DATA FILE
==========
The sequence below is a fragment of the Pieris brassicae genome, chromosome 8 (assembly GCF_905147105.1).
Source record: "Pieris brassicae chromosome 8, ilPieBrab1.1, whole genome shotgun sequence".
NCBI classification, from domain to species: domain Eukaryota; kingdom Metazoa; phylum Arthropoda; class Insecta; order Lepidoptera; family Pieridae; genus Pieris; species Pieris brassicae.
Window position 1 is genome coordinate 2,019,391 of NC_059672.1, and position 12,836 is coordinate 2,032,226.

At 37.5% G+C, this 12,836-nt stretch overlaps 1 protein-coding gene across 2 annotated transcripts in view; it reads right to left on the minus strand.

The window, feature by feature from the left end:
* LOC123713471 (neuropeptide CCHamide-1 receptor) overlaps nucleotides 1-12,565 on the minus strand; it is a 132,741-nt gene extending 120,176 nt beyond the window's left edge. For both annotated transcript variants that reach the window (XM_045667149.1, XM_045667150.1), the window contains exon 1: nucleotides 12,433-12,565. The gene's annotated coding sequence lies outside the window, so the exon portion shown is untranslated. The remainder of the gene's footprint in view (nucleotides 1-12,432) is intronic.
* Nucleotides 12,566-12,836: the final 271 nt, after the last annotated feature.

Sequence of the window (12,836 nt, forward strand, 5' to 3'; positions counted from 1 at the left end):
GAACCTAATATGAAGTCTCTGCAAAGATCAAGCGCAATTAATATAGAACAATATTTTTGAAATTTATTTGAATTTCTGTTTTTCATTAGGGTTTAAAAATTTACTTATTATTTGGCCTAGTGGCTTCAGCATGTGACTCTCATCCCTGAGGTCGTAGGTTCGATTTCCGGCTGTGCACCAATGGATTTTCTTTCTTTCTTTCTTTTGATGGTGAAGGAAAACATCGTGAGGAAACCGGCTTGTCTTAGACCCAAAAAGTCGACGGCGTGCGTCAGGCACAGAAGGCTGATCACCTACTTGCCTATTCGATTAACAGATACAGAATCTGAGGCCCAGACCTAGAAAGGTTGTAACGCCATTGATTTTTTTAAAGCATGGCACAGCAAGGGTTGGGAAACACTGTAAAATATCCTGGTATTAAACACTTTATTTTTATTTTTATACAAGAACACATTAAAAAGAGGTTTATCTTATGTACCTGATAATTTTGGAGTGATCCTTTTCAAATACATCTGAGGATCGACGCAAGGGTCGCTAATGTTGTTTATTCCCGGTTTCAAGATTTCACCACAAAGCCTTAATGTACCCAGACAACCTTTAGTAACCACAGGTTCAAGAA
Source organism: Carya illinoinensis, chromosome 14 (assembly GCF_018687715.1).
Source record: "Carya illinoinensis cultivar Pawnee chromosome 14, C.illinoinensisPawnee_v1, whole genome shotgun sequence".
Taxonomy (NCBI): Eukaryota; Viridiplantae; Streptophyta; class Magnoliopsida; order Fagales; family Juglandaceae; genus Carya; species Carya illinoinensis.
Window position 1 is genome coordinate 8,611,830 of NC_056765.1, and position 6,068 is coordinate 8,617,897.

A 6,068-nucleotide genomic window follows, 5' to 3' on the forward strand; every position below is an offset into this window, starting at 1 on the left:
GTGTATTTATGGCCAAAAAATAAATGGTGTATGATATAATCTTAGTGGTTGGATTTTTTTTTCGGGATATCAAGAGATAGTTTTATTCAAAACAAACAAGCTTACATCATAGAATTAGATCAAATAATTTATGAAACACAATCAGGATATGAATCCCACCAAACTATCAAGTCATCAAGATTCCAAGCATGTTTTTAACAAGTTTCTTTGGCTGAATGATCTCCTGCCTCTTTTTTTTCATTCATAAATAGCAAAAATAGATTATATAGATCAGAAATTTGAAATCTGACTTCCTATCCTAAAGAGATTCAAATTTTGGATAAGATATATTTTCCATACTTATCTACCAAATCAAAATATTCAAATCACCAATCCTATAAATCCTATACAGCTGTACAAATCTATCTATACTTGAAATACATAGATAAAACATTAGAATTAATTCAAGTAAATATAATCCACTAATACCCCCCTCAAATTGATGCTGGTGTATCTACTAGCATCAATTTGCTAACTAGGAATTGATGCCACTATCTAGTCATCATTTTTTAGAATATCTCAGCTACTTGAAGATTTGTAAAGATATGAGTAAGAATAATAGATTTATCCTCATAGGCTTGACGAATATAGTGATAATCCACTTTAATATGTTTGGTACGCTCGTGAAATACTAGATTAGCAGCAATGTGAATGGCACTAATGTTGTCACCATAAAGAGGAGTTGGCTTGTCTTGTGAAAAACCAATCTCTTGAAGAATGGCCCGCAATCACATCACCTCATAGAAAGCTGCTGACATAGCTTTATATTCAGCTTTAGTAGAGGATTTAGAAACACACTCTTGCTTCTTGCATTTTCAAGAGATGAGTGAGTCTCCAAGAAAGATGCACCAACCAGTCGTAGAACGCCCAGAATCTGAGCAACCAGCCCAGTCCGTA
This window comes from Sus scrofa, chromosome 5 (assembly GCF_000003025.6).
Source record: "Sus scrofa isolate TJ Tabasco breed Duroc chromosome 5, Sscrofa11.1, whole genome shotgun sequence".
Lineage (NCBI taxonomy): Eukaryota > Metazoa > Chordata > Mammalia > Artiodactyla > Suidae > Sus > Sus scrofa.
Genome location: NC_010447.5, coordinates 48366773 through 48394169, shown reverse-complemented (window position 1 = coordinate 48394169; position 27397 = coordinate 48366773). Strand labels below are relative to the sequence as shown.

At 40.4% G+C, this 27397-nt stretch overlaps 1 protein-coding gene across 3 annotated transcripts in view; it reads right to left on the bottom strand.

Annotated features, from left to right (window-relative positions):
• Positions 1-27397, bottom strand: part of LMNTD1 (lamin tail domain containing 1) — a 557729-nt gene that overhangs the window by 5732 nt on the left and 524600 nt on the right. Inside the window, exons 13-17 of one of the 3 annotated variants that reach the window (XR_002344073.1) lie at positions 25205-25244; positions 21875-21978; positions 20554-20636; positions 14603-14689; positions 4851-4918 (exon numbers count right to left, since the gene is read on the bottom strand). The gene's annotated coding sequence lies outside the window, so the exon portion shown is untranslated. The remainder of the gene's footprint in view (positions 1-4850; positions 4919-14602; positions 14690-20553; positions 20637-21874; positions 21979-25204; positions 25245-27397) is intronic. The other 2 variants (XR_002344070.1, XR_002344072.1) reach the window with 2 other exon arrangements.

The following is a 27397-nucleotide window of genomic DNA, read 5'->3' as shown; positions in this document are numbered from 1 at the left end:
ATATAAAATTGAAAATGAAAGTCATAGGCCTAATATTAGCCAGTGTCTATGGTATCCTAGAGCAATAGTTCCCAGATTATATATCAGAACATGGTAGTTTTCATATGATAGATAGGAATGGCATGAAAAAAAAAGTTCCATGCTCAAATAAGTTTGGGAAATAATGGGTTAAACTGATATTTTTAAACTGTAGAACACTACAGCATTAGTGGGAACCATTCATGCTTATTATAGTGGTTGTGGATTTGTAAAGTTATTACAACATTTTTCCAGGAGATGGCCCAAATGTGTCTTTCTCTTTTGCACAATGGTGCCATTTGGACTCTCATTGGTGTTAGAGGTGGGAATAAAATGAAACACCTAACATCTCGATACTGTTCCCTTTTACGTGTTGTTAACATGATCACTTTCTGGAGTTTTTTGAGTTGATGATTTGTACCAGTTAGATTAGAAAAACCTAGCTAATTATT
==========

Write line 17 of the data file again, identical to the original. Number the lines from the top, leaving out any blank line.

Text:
This window comes from Sus scrofa, chromosome 5 (assembly GCF_000003025.6).